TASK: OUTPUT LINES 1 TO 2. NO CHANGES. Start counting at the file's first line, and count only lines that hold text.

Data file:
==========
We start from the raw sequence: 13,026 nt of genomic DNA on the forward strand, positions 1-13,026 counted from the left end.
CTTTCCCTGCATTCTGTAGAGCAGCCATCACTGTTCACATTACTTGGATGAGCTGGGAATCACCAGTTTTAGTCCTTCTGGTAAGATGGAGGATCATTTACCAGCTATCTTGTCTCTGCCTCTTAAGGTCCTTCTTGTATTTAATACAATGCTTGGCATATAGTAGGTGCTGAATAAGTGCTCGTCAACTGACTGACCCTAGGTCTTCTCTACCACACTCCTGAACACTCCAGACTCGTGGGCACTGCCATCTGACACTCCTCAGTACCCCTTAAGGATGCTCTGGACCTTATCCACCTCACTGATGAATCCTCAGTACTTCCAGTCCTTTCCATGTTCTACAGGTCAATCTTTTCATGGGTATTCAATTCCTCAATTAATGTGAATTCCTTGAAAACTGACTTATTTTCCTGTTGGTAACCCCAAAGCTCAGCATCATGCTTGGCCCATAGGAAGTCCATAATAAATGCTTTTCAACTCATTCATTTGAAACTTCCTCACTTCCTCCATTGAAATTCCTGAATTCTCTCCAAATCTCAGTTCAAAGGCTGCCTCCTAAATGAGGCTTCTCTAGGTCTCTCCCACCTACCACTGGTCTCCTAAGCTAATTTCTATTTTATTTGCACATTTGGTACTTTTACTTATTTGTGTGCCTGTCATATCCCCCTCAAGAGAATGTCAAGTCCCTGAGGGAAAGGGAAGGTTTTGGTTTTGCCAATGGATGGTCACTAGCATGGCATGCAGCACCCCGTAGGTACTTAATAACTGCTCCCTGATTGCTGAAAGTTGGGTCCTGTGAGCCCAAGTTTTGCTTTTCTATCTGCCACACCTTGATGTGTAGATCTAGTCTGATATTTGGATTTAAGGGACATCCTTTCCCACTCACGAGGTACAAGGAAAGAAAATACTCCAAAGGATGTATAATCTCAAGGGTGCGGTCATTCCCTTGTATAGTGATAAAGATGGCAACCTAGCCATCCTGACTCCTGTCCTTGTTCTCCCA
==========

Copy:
We start from the raw sequence: 13,026 nt of genomic DNA on the forward strand, positions 1-13,026 counted from the left end.
CTTTCCCTGCATTCTGTAGAGCAGCCATCACTGTTCACATTACTTGGATGAGCTGGGAATCACCAGTTTTAGTCCTTCTGGTAAGATGGAGGATCATTTACCAGCTATCTTGTCTCTGCCTCTTAAGGTCCTTCTTGTATTTAATACAATGCTTGGCATATAGTAGGTGCTGAATAAGTGCTCGTCAACTGACTGACCCTAGGTCTTCTCTACCACACTCCTGAACACTCCAGACTCGTGGGCACTGCCATCTGACACTCCTCAGTACCCCTTAAGGATGCTCTGGACCTTATCCACCTCACTGATGAATCCTCAGTACTTCCAGTCCTTTCCATGTTCTACAGGTCAATCTTTTCATGGGTATTCAATTCCTCAATTAATGTGAATTCCTTGAAAACTGACTTATTTTCCTGTTGGTAACCCCAAAGCTCAGCATCATGCTTGGCCCATAGGAAGTCCATAATAAATGCTTTTCAACTCATTCATTTGAAACTTCCTCACTTCCTCCATTGAAATTCCTGAATTCTCTCCAAATCTCAGTTCAAAGGCTGCCTCCTAAATGAGGCTTCTCTAGGTCTCTCCCACCTACCACTGGTCTCCTAAGCTAATTTCTATTTTATTTGCACATTTGGTACTTTTACTTATTTGTGTGCCTGTCATATCCCCCTCAAGAGAATGTCAAGTCCCTGAGGGAAAGGGAAGGTTTTGGTTTTGCCAATGGATGGTCACTAGCATGGCATGCAGCACCCCGTAGGTACTTAATAACTGCTCCCTGATTGCTGAAAGTTGGGTCCTGTGAGCCCAAGTTTTGCTTTTCTATCTGCCACACCTTGATGTGTAGATCTAGTCTGATATTTGGATTTAAGGGACATCCTTTCCCACTCACGAGGTACAAGGAAAGAAAATACTCCAAAGGATGTATAATCTCAAGGGTGCGGTCATTCCCTTGTATAGTGATAAAGATGGCAACCTAGCCATCCTGACTCCTGTCCTTGTTCTCCCA